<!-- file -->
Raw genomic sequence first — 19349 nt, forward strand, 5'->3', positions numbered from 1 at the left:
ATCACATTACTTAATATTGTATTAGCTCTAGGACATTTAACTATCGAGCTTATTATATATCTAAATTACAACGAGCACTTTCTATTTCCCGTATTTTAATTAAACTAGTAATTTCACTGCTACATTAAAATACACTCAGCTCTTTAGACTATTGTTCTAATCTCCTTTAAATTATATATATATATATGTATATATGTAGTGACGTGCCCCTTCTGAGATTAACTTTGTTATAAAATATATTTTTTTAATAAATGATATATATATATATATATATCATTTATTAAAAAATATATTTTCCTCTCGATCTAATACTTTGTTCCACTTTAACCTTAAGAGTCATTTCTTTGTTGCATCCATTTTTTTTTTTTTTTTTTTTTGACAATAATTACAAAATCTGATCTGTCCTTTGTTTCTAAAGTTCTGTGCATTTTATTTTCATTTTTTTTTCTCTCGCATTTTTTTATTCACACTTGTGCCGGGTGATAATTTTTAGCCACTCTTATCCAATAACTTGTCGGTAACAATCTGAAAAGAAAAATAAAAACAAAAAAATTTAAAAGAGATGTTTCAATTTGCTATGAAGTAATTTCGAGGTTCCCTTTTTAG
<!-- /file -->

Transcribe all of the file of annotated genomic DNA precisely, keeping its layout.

Raw genomic sequence first — 19349 nt, forward strand, 5'->3', positions numbered from 1 at the left:
ATCACATTACTTAATATTGTATTAGCTCTAGGACATTTAACTATCGAGCTTATTATATATCTAAATTACAACGAGCACTTTCTATTTCCCGTATTTTAATTAAACTAGTAATTTCACTGCTACATTAAAATACACTCAGCTCTTTAGACTATTGTTCTAATCTCCTTTAAATTATATATATATATATGTATATATGTAGTGACGTGCCCCTTCTGAGATTAACTTTGTTATAAAATATATTTTTTTAATAAATGATATATATATATATATATATCATTTATTAAAAAATATATTTTCCTCTCGATCTAATACTTTGTTCCACTTTAACCTTAAGAGTCATTTCTTTGTTGCATCCATTTTTTTTTTTTTTTTTTTTTGACAATAATTACAAAATCTGATCTGTCCTTTGTTTCTAAAGTTCTGTGCATTTTATTTTCATTTTTTTTTCTCTCGCATTTTTTTATTCACACTTGTGCCGGGTGATAATTTTTAGCCACTCTTATCCAATAACTTGTCGGTAACAATCTGAAAAGAAAAATAAAAACAAAAAAATTTAAAAGAGATGTTTCAATTTGCTATGAAGTAATTTCGAGGTTCCCTTTTTAG